How many times have you approached law enforcement with information and how many times has the approach resulted in action? and... are there times where you know something nefarious is happening but history and the evidence at hand tells you it's not worth the effort? There is no point in approaching law enforcement to say "I have come across this site". If I've found it, you can guarantee law enforcement has found it as well.
The only time I've approached law enforcement was when I had information that they did not, which was when a friendly hacker provided me with a back door into the Besa Mafia murder-for-hire site. I got to see all the messages and orders etc. Of course LE knew about the site, but they did not have the details of the people who had hits taken out on them. We tried desperately to tell police in several countries that real people had paid real money to have other real people killed, but they just weren't interested. We sounded like crazy people talking about dark web hitmen, who were scams anyway and nobody was dead, so why should they be interested? They became much more engaged when one of the people WE HAD PREVIOUSLY TOLD THEM ABOUT later turned up dead
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By law enforcement, do you mean only local or else the big agencies? I feel like I wouldn't tell my local police department because they wouldn't really know what to do. It would have to the the bigger agencies. FBI in US. NCA in UK. AFP in Australia. Nobody was very interested, although the FBI did visit at least one of the targets to let her know she was a target. She still wound up dead
What are some of the most prevalent uses of the dark web that AREN'T all shady and nefarious? We might be getting into semantics here, but people use Tor, which is the most possible darknet that is used to access the dark web, just for private browsing and ensuring that commercial interests aren't following them everywhere to bombard them with ads for some thing they looked up.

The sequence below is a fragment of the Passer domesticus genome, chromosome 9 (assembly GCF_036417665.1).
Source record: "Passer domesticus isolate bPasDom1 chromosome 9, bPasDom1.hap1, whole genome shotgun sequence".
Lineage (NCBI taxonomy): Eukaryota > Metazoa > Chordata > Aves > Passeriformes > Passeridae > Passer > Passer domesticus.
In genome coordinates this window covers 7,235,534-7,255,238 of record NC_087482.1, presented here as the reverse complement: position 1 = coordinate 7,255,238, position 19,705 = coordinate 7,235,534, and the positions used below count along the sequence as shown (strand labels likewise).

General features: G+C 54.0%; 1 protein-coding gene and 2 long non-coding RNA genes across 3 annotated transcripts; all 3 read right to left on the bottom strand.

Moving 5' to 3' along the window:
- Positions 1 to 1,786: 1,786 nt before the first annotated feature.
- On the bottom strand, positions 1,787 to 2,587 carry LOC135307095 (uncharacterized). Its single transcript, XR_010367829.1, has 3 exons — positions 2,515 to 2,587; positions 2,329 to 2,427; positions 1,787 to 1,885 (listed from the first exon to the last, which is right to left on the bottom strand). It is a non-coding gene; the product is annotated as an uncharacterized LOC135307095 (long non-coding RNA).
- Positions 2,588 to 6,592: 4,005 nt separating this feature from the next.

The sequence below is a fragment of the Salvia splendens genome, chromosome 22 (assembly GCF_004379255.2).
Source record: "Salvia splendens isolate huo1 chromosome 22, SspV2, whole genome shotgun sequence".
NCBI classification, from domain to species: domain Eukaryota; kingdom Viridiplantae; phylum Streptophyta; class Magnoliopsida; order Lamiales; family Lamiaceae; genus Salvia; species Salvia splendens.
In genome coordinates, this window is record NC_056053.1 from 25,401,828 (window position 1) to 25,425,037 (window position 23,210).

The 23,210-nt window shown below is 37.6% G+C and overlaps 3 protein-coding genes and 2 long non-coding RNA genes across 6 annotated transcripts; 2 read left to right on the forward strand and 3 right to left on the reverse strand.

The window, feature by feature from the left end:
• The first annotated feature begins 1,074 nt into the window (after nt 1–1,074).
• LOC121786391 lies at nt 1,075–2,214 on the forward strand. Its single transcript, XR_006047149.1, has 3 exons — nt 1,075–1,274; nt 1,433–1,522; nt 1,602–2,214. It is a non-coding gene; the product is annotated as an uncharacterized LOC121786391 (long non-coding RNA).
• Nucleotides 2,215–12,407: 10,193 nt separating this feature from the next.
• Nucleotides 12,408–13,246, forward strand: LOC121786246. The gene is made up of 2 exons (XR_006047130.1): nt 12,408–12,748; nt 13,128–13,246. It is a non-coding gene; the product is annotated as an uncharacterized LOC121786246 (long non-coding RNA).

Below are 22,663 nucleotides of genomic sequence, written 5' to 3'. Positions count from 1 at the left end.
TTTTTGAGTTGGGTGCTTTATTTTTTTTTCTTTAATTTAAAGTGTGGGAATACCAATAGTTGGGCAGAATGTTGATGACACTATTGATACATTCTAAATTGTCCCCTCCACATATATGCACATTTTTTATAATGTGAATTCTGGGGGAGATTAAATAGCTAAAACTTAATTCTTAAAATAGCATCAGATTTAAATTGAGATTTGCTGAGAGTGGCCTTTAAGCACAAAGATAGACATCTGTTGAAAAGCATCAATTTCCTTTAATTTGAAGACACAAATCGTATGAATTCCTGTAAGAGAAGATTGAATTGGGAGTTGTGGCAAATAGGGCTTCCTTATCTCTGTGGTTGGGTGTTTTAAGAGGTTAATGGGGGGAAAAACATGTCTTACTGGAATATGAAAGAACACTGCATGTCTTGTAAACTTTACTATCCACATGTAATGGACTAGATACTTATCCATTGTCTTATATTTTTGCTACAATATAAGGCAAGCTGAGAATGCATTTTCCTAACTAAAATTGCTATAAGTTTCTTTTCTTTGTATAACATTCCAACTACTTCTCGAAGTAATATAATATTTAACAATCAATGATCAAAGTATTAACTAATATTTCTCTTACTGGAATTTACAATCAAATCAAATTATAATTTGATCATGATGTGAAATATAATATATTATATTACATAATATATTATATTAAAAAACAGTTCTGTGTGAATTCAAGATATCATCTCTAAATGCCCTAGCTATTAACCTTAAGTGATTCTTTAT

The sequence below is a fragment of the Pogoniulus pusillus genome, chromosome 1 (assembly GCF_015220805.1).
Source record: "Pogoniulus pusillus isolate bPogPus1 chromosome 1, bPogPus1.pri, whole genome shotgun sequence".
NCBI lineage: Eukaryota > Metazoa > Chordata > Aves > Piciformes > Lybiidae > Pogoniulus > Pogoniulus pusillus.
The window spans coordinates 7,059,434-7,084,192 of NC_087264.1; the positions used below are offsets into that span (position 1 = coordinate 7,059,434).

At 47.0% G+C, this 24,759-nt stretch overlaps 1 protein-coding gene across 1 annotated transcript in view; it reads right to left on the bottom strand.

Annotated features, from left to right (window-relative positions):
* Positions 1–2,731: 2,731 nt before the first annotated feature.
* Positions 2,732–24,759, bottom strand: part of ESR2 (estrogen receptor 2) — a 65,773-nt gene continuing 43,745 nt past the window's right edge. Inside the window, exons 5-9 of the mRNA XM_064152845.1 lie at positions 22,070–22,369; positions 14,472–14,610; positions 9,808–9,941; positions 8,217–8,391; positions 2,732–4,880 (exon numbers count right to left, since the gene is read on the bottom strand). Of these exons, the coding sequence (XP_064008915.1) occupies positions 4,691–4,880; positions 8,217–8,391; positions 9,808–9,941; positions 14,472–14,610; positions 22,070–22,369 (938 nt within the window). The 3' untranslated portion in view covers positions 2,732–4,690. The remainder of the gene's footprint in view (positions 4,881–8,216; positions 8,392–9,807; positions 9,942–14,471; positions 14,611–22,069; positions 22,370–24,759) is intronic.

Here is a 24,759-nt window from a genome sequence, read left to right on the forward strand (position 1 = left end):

Some of the news organizations have a dark web presence so that whistleblowers can upload information safely. Even the CIA has a site on the dark web so that people can anonymously tip off matters of national security.
Other than that, there are just forums, where you don't have to worry that every single stupid thing you post will be saved in posterity forever, to be trotted out years later when you run for congress or something
After everything you've seen, does anything surprise you anymore or are you just numb to it at this point? Do you think there should be more education/exposure about the dark web than there is now or would that just be counter-productive as people would just find another place to hide? I'm curious to hear any favourite stories about the Psychonauts. I am not numb and I hope I never become numb. I really don't visit the horrible dark places very often, unless I'm researching something specific, and even then I don't look at pictures or videos. Most of the crime is pretty benign - I'm not fazed by people wanting a safer way to buy drugs.
I think there needs to be ongoing discussions about online activity and its misuse in general, but most crime still happens on the clearnet. The dark web is not nearly as large or prevalent as people fear.
For a long time, a dealer provided free LSD to anyone who wanted it for personal use (ie not sale) and to any organizations who were doing psychedelic therapy.
One psychonaut got busted and spent time in prison... only he still had bitcoin in a wallet and by the time he was released he was a millionaire. He would have just spent it on drugs otherwise :)
I know law enforcement has to delve into the predator side of the dark web. With what you've seen do you think it should be mandatory or an industry standard that law enforcement officials seek professional help? I couldn't imagine investigating that daily and not thinking less of humanity at some point. I'm pretty sure they do. I worked for Legal Aid for a while, and i know there were pretty strict rules in place for the lawyers who had to defend child abusers.